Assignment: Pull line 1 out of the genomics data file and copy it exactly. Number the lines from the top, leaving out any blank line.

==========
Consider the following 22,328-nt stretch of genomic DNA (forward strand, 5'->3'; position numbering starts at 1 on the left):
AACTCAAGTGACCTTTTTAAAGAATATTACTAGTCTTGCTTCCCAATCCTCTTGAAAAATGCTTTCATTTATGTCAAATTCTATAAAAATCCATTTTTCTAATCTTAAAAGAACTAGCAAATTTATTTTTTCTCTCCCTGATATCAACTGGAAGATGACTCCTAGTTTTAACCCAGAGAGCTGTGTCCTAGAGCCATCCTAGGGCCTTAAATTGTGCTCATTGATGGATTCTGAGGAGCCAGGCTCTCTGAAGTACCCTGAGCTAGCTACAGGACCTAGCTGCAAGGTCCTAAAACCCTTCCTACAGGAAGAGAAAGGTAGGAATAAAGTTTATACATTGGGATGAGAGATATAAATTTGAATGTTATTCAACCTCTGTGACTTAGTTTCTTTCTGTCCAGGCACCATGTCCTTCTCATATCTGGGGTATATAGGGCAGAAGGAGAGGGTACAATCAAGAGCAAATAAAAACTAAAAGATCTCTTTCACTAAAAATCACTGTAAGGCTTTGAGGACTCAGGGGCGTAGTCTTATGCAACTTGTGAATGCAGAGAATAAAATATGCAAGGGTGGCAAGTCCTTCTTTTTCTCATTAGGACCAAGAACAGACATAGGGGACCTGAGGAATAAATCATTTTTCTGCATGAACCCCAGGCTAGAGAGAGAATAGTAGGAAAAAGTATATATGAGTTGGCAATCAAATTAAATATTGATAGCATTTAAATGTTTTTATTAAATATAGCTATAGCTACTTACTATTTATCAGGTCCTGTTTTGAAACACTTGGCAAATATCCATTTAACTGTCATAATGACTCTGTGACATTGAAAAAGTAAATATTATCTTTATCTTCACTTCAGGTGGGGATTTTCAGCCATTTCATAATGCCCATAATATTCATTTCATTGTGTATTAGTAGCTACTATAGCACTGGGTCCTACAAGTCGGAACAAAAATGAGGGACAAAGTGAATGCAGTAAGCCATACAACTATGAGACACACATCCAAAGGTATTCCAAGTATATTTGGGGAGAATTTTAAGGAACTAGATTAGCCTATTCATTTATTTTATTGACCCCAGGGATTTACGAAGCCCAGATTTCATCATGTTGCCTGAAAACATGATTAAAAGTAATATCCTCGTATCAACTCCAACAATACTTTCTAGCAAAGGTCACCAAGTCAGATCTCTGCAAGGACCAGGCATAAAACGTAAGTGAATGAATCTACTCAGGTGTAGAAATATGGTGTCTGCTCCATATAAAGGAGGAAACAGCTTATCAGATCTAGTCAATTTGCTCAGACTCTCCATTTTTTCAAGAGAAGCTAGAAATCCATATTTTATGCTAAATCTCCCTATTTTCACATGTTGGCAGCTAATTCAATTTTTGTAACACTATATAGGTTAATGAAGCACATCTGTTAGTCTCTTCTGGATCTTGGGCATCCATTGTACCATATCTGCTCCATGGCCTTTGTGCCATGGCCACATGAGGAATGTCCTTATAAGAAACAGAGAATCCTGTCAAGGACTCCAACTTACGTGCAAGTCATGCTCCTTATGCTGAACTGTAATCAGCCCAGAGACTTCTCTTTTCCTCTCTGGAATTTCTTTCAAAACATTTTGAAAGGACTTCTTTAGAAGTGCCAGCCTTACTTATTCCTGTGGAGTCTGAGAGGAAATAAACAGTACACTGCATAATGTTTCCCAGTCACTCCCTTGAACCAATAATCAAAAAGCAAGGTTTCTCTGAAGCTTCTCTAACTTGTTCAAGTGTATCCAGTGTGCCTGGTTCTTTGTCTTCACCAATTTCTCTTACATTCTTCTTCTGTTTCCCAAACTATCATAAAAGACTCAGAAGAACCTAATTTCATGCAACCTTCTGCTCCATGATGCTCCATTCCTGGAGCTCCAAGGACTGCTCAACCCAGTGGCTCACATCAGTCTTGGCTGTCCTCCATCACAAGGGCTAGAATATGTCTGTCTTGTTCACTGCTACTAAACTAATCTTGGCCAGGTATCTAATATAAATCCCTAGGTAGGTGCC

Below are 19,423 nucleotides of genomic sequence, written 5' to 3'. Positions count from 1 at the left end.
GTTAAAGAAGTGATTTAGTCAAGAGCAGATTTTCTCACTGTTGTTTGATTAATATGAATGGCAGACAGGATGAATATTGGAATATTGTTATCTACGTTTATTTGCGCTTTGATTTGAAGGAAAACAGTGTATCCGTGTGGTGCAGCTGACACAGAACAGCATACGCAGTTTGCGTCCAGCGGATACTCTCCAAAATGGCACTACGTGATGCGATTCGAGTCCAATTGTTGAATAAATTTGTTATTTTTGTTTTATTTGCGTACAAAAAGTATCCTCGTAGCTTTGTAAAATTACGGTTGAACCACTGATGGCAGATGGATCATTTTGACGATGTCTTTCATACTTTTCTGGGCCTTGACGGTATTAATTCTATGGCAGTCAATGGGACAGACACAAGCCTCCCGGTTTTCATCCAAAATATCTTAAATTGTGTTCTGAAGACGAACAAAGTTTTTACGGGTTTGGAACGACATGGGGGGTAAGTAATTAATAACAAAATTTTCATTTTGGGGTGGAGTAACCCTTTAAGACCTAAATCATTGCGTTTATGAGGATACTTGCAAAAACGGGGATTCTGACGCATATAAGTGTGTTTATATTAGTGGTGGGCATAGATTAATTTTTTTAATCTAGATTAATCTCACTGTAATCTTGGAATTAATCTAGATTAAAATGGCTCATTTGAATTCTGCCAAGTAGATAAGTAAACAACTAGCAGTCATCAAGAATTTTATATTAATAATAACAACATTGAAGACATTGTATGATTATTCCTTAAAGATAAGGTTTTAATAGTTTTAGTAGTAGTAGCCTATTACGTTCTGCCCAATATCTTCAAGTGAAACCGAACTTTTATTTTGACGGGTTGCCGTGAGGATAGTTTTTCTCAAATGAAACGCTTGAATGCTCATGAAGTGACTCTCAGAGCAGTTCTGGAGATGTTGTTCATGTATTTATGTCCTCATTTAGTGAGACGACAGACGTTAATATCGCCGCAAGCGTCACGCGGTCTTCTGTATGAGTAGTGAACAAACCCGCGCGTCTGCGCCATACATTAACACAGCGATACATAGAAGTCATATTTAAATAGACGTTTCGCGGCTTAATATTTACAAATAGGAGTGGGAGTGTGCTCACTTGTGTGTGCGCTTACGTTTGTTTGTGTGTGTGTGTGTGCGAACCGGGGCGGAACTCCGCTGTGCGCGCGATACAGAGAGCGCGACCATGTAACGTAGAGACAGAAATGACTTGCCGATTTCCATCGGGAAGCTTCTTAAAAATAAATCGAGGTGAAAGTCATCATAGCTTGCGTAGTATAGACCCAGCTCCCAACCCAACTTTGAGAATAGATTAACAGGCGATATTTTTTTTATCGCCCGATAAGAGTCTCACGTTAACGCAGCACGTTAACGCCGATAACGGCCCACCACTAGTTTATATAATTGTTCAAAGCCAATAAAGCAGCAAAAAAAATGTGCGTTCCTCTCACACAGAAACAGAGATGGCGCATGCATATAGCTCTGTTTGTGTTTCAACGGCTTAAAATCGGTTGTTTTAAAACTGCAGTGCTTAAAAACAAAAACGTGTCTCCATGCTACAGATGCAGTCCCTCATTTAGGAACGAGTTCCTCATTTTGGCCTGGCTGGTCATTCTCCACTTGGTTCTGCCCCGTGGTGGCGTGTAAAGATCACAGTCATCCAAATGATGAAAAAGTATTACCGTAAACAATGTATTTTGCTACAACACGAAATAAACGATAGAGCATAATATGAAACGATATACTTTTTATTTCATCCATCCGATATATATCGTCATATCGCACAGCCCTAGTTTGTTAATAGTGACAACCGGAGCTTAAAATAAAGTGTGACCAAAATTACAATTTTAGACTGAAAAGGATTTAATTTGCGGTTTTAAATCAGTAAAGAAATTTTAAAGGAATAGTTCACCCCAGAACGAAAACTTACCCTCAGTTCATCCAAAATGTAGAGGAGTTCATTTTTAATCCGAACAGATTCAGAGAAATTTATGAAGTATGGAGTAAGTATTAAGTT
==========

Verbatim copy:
Consider the following 22,328-nt stretch of genomic DNA (forward strand, 5'->3'; position numbering starts at 1 on the left):